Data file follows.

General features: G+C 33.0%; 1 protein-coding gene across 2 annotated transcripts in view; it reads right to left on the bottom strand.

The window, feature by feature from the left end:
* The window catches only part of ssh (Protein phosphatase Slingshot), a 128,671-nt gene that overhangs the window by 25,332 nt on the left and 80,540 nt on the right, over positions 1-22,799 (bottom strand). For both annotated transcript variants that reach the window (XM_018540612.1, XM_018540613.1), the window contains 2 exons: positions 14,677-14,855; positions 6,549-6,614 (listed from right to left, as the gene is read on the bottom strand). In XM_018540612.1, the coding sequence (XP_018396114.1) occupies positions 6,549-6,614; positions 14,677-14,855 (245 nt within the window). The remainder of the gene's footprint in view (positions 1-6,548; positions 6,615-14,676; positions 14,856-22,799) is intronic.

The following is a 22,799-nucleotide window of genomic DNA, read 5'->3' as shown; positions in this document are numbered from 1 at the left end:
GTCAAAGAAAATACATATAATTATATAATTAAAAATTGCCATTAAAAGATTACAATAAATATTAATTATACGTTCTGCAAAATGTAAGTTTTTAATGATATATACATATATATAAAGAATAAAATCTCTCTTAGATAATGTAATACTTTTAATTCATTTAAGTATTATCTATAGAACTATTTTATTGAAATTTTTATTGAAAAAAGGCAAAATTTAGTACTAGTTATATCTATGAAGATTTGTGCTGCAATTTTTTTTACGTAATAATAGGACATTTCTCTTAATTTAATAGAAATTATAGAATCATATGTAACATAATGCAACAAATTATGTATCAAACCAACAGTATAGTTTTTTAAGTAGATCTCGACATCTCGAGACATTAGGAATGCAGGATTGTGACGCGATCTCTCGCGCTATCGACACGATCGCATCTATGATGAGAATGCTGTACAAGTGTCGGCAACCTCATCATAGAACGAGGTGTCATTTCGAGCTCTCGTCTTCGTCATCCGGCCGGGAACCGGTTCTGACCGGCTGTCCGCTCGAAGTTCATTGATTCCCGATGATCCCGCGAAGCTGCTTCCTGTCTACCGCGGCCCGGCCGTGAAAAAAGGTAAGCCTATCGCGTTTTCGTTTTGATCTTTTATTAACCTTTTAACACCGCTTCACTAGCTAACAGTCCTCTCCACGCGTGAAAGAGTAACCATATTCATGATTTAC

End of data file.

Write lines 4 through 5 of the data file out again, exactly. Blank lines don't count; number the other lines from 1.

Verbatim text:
The following is a 22,799-nucleotide window of genomic DNA, read 5'->3' as shown; positions in this document are numbered from 1 at the left end:
GTCAAAGAAAATACATATAATTATATAATTAAAAATTGCCATTAAAAGATTACAATAAATATTAATTATACGTTCTGCAAAATGTAAGTTTTTAATGATATATACATATATATAAAGAATAAAATCTCTCTTAGATAATGTAATACTTTTAATTCATTTAAGTATTATCTATAGAACTATTTTATTGAAATTTTTATTGAAAAAAGGCAAAATTTAGTACTAGTTATATCTATGAAGATTTGTGCTGCAATTTTTTTTACGTAATAATAGGACATTTCTCTTAATTTAATAGAAATTATAGAATCATATGTAACATAATGCAACAAATTATGTATCAAACCAACAGTATAGTTTTTTAAGTAGATCTCGACATCTCGAGACATTAGGAATGCAGGATTGTGACGCGATCTCTCGCGCTATCGACACGATCGCATCTATGATGAGAATGCTGTACAAGTGTCGGCAACCTCATCATAGAACGAGGTGTCATTTCGAGCTCTCGTCTTCGTCATCCGGCCGGGAACCGGTTCTGACCGGCTGTCCGCTCGAAGTTCATTGATTCCCGATGATCCCGCGAAGCTGCTTCCTGTCTACCGCGGCCCGGCCGTGAAAAAAGGTAAGCCTATCGCGTTTTCGTTTTGATCTTTTATTAACCTTTTAACACCGCTTCACTAGCTAACAGTCCTCTCCACGCGTGAAAGAGTAACCATATTCATGATTTAC